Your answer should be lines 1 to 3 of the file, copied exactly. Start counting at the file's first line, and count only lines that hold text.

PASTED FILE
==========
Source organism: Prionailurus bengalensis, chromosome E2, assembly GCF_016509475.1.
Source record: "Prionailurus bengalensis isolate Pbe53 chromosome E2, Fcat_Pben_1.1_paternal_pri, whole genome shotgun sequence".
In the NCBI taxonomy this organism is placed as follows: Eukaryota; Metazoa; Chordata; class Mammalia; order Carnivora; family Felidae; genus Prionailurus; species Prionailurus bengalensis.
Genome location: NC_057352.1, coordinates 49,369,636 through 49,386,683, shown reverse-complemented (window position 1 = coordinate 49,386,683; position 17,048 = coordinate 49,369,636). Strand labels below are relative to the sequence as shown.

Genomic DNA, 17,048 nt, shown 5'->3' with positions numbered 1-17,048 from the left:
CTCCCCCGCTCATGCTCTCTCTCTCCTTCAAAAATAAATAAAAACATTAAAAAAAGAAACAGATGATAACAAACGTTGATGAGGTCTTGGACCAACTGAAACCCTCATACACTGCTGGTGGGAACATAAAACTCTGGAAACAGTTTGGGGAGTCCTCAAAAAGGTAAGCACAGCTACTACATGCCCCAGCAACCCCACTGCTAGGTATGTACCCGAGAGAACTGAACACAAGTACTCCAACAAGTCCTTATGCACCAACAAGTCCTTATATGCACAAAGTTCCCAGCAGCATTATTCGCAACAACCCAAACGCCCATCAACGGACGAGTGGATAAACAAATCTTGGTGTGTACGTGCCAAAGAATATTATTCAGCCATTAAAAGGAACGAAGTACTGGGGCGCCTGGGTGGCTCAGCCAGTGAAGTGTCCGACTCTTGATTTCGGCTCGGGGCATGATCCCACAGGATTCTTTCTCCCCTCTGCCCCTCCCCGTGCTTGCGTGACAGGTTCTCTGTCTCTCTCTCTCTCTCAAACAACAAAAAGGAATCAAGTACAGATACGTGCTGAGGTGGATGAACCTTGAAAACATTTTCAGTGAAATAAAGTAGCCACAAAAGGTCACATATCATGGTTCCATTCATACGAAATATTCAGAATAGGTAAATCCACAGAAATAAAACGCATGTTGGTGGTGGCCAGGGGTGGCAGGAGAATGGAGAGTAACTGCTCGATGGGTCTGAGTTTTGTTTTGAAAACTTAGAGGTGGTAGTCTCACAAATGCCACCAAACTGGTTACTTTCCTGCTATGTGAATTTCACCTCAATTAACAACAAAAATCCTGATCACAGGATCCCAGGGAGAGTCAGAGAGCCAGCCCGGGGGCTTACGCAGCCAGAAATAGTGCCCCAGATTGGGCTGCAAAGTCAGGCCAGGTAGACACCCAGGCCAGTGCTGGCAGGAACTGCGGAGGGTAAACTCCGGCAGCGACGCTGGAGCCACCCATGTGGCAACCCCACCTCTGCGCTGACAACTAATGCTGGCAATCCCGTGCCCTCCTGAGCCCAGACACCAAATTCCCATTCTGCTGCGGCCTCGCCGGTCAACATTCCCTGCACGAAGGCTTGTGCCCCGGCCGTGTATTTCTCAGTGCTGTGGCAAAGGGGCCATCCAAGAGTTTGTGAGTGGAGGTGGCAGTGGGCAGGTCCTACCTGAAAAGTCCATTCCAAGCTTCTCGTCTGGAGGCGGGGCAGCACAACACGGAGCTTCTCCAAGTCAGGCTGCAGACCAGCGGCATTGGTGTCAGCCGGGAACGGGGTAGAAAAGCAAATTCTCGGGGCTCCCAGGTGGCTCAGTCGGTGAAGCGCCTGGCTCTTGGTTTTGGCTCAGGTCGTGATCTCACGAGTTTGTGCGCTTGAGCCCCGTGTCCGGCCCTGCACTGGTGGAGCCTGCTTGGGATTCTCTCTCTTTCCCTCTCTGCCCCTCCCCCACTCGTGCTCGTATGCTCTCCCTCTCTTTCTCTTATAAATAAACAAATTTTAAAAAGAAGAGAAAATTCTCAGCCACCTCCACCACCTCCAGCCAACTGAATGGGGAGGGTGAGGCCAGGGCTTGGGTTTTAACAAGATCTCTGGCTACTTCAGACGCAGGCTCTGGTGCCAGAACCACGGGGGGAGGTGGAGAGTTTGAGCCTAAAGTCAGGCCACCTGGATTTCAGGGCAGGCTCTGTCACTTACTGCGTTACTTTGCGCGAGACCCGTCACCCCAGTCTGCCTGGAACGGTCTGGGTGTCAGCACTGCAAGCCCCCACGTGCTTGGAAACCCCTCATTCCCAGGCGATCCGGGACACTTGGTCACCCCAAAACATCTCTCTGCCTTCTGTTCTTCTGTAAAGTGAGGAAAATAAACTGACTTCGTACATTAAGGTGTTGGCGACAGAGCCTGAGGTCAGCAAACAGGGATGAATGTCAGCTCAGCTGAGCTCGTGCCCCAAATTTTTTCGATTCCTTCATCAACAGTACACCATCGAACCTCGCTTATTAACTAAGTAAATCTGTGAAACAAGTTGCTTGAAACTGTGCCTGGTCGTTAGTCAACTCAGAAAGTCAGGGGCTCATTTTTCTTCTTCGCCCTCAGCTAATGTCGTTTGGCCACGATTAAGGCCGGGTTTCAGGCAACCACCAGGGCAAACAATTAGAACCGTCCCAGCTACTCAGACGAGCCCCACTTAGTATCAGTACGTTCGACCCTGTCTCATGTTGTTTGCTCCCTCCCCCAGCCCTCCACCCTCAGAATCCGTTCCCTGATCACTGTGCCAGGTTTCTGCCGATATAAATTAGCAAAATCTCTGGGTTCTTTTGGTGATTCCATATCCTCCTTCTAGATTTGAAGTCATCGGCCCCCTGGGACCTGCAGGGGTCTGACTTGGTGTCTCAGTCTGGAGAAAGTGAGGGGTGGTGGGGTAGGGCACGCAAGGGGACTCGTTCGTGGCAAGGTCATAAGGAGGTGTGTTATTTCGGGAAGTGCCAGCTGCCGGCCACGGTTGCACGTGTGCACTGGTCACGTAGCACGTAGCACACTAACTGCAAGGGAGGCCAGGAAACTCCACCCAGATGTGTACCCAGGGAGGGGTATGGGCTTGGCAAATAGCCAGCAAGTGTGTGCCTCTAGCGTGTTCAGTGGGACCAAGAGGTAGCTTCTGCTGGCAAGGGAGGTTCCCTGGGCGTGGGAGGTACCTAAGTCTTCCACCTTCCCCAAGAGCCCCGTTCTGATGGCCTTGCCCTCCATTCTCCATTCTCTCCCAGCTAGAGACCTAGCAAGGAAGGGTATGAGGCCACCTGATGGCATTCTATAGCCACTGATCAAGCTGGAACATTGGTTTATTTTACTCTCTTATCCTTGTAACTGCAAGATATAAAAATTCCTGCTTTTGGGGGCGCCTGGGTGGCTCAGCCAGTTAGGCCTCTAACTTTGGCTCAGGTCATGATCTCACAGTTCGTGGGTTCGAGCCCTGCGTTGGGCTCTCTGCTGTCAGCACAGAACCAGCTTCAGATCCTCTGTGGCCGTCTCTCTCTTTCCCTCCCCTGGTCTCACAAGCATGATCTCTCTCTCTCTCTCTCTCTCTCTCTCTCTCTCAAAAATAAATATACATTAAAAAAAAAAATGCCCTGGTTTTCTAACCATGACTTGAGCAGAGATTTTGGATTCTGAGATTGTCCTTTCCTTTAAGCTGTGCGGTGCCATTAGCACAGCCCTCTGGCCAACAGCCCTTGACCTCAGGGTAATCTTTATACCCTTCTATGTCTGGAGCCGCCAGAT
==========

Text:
Source organism: Prionailurus bengalensis, chromosome E2, assembly GCF_016509475.1.
Source record: "Prionailurus bengalensis isolate Pbe53 chromosome E2, Fcat_Pben_1.1_paternal_pri, whole genome shotgun sequence".
In the NCBI taxonomy this organism is placed as follows: Eukaryota; Metazoa; Chordata; class Mammalia; order Carnivora; family Felidae; genus Prionailurus; species Prionailurus bengalensis.